Dealing with numbers, statistics and big data is of no value if one does not know what to do with it. Being able to work and interpret data provides advantages in almost all thinkable fields and has become a valuable skill in journalism as well. It allows us to tell stories that are backed with  numbers, to see things that would not have been visible otherwise, and encourages trust as then it should be able to (partly) replicate a story that was based on those numbers. So in terms of verification, which was discussed last week, this can be seen as a huge advantage in the field of journalism.

Data journalism in the early days
One of the classic examples that shows the value of data journalism happened way back in the 1850’s. John Snow (no… not the one from Game of Thrones, but a physician from England), was very skeptical about theories and rumors regarding the transmission of cholera. These theories did not allow him to understand what spread the disease. By making a map that showed dots of all people who died due to cholera or were infected, he was able to make a remarkable discovery. The public water pump was identified as the source and the discovery contributed to the end of the outbreak in London. In other words, by visualizing data – because that’s what he did by creating the map – he was able to make a discovery that might have gone unnoticed otherwise.


Data are not sacred
Why has data journalism become such a hot topic? Why now? First of all, technology allowed us to produce and store a vast amount of data of which many are available to anyone. Second of all, many tools are available that can be used for making maps and visualizations without requiring any coding skills. However, data should not be taken as a sacred truth. Anyone who knows even a little bit about statistics, also knows that interpretation mistakes can be made easily.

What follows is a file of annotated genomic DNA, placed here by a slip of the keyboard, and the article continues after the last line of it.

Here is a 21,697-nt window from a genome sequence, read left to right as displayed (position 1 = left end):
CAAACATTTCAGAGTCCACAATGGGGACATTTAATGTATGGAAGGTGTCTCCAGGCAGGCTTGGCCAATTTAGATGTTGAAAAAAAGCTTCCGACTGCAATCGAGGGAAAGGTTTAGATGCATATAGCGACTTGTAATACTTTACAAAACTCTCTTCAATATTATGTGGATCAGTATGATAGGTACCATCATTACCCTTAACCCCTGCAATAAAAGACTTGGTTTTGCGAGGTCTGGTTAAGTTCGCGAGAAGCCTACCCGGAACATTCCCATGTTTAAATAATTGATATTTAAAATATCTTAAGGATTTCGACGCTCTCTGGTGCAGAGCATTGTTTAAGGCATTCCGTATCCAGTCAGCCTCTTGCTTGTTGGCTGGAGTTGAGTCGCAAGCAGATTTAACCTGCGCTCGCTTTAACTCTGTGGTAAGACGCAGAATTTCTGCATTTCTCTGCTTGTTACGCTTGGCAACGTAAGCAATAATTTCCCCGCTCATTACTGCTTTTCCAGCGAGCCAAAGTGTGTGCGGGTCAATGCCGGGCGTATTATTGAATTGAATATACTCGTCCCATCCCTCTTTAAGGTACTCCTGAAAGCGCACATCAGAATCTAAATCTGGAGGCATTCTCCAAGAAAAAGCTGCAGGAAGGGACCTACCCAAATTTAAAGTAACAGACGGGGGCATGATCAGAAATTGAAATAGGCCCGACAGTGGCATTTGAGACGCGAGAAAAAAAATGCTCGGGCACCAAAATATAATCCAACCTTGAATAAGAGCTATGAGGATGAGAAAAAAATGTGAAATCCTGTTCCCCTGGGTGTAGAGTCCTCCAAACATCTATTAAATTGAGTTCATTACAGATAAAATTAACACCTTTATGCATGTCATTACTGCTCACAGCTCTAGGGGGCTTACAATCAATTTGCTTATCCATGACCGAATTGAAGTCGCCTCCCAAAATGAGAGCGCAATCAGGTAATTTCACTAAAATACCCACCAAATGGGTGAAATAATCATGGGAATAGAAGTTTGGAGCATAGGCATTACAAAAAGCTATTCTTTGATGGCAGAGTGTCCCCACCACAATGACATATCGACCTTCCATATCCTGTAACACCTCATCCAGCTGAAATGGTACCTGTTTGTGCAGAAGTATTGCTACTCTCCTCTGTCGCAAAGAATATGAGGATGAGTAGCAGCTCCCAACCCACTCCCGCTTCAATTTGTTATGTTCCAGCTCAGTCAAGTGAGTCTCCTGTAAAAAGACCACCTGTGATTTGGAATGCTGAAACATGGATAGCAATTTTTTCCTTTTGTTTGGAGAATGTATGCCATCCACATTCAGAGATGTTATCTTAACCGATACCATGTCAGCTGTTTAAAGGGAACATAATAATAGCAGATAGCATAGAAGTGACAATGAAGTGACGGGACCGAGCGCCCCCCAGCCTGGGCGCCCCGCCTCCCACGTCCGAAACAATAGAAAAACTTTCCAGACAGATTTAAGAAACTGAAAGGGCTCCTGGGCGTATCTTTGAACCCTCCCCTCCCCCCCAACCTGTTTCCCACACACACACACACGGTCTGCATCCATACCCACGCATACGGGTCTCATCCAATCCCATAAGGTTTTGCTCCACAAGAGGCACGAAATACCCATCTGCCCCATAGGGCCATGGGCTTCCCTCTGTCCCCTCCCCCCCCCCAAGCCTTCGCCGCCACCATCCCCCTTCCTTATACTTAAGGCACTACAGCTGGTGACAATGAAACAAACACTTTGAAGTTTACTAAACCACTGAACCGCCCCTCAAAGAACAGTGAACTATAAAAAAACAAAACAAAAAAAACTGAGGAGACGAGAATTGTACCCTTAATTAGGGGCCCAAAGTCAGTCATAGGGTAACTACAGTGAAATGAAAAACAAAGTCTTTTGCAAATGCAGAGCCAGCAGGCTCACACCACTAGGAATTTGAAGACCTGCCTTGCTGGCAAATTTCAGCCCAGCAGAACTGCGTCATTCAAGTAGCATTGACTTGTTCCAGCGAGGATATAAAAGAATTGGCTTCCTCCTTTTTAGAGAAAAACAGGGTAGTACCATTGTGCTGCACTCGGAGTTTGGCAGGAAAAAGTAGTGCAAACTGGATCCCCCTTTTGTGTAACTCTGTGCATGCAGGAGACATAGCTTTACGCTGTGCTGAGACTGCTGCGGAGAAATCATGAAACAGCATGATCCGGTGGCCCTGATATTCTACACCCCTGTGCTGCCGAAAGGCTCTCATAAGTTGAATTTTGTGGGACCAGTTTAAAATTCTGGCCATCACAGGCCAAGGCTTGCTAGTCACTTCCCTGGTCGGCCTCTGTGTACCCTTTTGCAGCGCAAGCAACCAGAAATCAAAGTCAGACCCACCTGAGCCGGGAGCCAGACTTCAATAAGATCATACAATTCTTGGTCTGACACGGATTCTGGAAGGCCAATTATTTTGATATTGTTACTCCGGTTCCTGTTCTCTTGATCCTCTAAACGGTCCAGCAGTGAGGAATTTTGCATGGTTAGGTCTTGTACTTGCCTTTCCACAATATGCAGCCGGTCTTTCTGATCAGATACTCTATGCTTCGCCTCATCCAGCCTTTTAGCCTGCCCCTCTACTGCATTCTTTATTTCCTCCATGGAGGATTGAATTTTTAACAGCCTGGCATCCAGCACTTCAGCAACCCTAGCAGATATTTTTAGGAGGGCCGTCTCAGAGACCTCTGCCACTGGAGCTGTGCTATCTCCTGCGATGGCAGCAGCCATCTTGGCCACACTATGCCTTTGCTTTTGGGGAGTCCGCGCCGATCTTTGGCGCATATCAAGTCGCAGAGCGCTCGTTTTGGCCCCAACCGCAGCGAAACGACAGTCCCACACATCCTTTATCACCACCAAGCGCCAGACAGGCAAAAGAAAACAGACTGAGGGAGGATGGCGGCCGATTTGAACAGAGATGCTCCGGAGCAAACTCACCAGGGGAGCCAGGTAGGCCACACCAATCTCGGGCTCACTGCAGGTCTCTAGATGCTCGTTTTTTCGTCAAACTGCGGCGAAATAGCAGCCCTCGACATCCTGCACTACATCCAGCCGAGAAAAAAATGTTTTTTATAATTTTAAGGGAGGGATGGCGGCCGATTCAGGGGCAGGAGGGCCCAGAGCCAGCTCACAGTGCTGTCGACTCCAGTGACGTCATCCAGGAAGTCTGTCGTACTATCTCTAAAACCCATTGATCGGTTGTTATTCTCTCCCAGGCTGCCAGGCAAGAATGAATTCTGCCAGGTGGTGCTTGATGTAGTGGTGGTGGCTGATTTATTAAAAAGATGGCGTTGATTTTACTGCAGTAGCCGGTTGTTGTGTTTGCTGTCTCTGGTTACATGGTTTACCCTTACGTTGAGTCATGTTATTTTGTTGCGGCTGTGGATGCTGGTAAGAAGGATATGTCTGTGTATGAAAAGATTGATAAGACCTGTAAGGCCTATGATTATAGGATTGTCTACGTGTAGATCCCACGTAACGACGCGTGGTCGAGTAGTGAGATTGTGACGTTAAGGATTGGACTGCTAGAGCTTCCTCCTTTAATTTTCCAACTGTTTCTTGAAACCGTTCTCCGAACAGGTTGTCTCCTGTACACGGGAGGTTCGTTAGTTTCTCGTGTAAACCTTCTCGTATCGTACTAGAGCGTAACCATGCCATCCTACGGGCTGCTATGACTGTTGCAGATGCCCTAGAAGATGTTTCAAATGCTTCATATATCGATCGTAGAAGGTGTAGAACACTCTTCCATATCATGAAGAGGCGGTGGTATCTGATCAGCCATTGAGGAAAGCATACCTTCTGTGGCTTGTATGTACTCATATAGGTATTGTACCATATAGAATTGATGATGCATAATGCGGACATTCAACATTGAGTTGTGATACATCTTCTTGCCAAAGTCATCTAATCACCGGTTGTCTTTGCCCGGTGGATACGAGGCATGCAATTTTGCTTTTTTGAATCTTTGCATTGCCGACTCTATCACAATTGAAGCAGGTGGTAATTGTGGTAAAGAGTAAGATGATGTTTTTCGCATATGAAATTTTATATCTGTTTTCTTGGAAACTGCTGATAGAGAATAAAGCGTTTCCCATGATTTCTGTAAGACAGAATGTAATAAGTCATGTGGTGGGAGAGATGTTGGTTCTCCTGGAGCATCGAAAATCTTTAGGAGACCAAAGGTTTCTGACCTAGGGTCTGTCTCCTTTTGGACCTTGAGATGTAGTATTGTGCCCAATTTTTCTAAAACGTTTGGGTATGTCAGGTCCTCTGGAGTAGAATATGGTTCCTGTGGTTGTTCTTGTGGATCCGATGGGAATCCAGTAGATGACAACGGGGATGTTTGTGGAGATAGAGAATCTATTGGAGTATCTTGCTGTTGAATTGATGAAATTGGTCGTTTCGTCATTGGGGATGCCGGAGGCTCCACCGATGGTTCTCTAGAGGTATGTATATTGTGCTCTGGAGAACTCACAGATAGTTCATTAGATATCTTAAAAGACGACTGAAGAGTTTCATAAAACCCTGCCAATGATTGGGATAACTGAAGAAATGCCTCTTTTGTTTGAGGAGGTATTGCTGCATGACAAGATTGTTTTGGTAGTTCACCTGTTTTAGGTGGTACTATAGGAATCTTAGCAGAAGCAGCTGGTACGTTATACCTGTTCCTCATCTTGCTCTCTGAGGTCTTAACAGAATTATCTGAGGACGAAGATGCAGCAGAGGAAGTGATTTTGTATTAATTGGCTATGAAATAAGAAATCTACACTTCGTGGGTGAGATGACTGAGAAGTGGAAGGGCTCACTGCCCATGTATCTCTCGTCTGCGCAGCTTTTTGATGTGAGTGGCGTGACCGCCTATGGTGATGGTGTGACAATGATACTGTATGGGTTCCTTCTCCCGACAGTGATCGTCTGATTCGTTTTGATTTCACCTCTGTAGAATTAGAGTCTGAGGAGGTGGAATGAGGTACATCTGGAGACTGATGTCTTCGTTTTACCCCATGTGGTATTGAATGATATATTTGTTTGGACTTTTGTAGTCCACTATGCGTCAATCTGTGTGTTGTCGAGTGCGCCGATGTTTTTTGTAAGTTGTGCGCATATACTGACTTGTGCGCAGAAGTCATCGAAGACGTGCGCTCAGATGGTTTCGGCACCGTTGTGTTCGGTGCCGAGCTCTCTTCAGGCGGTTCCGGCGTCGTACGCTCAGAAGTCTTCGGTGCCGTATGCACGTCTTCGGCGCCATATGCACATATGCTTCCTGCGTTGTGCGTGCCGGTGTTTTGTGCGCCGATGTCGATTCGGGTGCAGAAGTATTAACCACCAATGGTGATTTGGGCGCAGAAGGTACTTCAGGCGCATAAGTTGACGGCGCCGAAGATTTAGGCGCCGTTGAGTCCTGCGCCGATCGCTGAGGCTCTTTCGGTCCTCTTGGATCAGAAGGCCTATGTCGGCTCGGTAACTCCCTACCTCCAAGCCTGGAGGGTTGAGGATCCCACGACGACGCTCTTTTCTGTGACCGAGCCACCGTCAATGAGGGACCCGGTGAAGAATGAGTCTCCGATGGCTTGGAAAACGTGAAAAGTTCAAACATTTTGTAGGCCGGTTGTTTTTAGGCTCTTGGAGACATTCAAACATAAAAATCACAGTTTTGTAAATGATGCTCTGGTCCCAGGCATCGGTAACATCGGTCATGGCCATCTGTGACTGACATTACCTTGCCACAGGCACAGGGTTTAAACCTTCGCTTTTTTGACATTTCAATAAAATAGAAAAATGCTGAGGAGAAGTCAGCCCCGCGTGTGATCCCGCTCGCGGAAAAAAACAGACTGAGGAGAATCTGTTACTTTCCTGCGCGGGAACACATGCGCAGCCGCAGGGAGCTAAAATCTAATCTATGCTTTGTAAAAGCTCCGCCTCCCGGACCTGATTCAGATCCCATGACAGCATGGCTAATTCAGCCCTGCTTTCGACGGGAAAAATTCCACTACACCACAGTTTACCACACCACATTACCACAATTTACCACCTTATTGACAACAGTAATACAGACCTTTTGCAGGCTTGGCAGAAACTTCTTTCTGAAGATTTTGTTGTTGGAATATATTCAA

How to question numbers
It is important to keep in mind that data, like any type of information, can be wrong. Just because numbers might seem objective, this does not mean that they should not be questioned. So how can one question data? Here are some suggestions:

  • The Who: Just as with any acquired sources, journalists should always be skeptical towards the information they obtained and especially source they acquired it from. Furthermore, if you know where the data came from, this provides transparency for your story which increases your trustworthiness as a journalist.
  • The What: Great, you’ve acquired yourself some data sets! The question is, what do you want to do with it? What are you capable of telling with these numbers? In this part, your job as a journalist is to translate raw data sets into something meaningful. Not everyone has time or has the knowledge to interpret statistics so many are relying on you as someone who correctly interpreted the numbers.
  • The When: This is about checking the recency of your data and asking yourself whether it is still valid. By the time you get the data, the numbers might apply to a situation about a year ago. Therefore, many journalists prefer using methods that are more likely to provide up to date data, such as near real time data, social media data, sensor journalism and crowdsource reporting.
  • The Where: One of the things that can be done with statistics is to look at data that originates from different places around the world and perform checks into something that you are interested in. For example, one could make map of countries that do and do not legalize marihuana and the amount of drug related violence.